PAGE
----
Yesterday my husband brought home a beautiful hand-me-down toy kitchen from someone at his work. Both my girls spent all afternoon playing with it. They were doing pretend cooking, filling up the fridge with pretend food, stacking plates, washing-up, heating up bottles of milk in the microwave and making tea. They were having so much fun! Why isn’t it ever that much fun when I’m washing up? But for kids, play is their work. Play is how they learn. These little role-playing games that my girls are acting out are their way of learning about the world. And scarily, the person they learn that from, is mostly me.
Sometimes my little mimics aren’t so flattering. Sometimes Birdy tries to cut a deal with me, or makes conditions on what she does. For example, I’ve just asked her to pick up her clothes and she says, “I’ll only clean up my clothes if you let me watch another episode of Mr Moon.” That kind of controlling behaviour is kind of ugly when it comes out of your kids’ mouths, but of course she’s learned that from us. We use those techniques as a way to get our children to do what we want, and then they can’t understand why they’re not allowed to do the same thing. It’s probably just as well that our children’s behaviour can sometimes hold up a mirror to us. I just hope that one day my children will mimic Mummy doing something a little more inspiring than washing up, cooking dinner and talking on the phone!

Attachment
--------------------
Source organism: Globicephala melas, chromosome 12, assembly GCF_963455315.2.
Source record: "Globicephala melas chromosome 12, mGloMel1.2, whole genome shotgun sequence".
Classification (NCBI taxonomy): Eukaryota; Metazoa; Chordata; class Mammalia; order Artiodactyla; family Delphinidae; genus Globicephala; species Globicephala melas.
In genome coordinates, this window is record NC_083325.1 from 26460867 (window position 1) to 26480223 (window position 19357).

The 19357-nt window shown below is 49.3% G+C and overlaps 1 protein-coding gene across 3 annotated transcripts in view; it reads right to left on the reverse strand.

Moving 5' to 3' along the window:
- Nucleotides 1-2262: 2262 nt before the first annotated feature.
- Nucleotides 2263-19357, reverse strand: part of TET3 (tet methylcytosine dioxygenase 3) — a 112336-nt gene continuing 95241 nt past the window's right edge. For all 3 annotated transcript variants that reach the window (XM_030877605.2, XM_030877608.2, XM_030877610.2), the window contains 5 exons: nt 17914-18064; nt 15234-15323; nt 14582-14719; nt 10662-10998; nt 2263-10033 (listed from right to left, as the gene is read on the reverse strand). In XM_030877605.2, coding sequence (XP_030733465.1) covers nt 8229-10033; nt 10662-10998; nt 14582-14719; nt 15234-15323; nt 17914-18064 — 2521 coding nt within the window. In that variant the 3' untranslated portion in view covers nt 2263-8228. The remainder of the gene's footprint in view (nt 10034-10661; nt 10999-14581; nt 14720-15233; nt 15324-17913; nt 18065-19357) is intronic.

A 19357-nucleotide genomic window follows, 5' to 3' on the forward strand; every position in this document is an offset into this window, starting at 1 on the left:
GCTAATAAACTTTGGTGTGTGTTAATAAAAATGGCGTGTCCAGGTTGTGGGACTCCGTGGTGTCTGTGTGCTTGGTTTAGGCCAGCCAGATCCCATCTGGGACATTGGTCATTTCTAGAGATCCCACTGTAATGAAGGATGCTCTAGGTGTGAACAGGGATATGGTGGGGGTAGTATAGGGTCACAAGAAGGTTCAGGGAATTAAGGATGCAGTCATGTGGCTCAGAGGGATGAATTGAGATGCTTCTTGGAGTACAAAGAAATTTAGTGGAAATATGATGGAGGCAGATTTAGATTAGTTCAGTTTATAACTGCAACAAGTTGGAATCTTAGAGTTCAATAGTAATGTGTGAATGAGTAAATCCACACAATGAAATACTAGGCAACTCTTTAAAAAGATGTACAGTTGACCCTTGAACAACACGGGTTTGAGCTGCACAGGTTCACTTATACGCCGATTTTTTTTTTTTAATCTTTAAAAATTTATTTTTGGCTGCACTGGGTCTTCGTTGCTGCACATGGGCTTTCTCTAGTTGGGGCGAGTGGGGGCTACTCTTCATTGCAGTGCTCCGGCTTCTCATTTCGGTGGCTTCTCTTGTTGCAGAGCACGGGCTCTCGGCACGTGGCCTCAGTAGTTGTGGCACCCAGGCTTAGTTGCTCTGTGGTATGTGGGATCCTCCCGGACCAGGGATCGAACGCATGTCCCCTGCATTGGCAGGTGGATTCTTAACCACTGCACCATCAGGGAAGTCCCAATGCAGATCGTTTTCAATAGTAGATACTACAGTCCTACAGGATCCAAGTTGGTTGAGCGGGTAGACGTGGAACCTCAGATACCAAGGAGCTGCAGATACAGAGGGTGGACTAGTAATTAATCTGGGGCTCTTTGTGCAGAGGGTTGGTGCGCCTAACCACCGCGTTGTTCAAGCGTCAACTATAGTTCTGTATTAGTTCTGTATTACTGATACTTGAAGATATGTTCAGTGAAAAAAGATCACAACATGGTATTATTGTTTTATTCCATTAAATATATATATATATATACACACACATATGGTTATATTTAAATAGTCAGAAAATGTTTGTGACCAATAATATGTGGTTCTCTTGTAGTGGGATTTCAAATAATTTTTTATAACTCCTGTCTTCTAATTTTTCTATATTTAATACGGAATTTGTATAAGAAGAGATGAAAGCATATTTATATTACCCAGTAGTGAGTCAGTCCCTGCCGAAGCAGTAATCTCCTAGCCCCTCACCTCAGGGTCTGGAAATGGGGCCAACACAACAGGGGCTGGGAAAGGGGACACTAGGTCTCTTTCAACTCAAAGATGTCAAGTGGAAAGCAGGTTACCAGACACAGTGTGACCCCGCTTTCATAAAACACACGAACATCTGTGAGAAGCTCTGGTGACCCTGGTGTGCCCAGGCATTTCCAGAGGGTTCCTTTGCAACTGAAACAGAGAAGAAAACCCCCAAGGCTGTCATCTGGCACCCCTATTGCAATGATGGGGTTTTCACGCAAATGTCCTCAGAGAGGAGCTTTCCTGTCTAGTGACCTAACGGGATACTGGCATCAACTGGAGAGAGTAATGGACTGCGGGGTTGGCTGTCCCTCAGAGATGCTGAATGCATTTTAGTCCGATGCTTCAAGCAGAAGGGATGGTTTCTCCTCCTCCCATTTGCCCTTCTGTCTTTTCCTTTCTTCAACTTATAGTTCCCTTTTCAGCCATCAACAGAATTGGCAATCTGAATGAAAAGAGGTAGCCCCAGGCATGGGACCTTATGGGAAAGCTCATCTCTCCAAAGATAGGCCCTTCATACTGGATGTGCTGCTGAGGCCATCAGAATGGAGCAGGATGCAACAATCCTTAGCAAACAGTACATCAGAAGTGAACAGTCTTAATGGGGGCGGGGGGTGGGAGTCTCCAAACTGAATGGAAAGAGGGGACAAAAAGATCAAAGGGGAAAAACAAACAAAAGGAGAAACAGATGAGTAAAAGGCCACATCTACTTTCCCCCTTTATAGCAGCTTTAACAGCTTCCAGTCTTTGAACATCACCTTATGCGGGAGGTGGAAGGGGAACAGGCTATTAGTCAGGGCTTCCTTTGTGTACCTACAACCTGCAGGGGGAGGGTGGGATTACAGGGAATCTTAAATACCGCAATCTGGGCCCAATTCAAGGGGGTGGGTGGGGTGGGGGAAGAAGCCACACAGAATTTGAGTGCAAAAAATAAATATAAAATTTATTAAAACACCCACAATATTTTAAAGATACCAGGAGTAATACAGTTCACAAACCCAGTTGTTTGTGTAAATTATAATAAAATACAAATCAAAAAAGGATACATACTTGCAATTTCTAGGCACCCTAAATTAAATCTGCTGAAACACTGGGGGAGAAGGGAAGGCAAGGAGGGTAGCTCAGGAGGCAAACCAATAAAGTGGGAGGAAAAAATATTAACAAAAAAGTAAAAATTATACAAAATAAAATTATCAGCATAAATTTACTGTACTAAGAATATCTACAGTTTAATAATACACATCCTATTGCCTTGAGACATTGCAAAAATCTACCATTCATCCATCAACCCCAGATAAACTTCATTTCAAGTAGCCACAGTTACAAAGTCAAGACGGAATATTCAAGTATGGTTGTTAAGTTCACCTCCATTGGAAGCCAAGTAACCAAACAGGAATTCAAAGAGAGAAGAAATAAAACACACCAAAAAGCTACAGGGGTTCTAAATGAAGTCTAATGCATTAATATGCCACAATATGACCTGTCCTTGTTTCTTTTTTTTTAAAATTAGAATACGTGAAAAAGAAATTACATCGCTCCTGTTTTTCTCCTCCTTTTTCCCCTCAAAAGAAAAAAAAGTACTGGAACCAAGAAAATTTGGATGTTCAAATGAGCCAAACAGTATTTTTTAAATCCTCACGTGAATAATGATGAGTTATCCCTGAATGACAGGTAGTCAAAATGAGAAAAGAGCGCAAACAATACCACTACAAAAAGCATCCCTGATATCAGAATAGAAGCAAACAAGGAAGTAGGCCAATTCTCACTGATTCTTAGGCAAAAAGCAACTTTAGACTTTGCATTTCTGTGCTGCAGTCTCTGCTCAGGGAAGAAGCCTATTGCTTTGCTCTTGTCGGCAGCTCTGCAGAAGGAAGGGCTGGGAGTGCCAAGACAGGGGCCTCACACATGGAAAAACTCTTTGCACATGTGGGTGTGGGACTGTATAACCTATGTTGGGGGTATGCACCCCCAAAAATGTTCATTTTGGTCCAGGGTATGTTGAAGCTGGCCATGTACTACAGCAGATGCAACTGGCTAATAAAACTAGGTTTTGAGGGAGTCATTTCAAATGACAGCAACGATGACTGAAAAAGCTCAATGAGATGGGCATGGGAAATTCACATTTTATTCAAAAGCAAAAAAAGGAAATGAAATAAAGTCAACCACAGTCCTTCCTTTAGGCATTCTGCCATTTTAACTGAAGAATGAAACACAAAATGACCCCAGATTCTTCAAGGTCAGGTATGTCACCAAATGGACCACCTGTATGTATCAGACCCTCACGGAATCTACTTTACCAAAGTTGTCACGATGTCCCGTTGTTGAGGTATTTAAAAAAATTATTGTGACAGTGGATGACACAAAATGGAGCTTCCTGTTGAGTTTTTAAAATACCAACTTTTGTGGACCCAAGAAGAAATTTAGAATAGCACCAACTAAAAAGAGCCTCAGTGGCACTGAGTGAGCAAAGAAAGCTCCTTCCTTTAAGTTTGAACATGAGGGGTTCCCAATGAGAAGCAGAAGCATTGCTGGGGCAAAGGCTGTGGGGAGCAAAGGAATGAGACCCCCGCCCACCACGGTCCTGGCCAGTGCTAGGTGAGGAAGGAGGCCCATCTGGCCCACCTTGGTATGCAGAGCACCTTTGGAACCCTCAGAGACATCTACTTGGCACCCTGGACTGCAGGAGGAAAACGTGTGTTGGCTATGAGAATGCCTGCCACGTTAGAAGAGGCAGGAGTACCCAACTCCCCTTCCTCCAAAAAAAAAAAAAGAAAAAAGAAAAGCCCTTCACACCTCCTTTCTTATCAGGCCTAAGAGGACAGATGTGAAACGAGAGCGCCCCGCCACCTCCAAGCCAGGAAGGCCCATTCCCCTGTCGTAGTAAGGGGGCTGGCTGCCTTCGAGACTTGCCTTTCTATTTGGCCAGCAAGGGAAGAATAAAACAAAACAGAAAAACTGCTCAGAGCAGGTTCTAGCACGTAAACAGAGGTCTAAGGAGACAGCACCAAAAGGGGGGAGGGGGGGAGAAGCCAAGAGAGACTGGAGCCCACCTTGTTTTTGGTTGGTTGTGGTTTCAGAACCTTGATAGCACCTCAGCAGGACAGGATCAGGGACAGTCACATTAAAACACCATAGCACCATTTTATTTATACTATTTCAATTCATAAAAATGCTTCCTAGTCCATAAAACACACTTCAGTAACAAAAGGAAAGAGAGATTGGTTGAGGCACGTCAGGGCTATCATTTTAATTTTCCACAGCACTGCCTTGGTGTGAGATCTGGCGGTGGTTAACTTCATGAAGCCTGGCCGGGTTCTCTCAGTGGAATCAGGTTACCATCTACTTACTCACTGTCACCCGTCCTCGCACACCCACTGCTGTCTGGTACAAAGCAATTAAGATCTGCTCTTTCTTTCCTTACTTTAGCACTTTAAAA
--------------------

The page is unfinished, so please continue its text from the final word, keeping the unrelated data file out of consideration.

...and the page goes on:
We’ve had our regular council clean-up this week.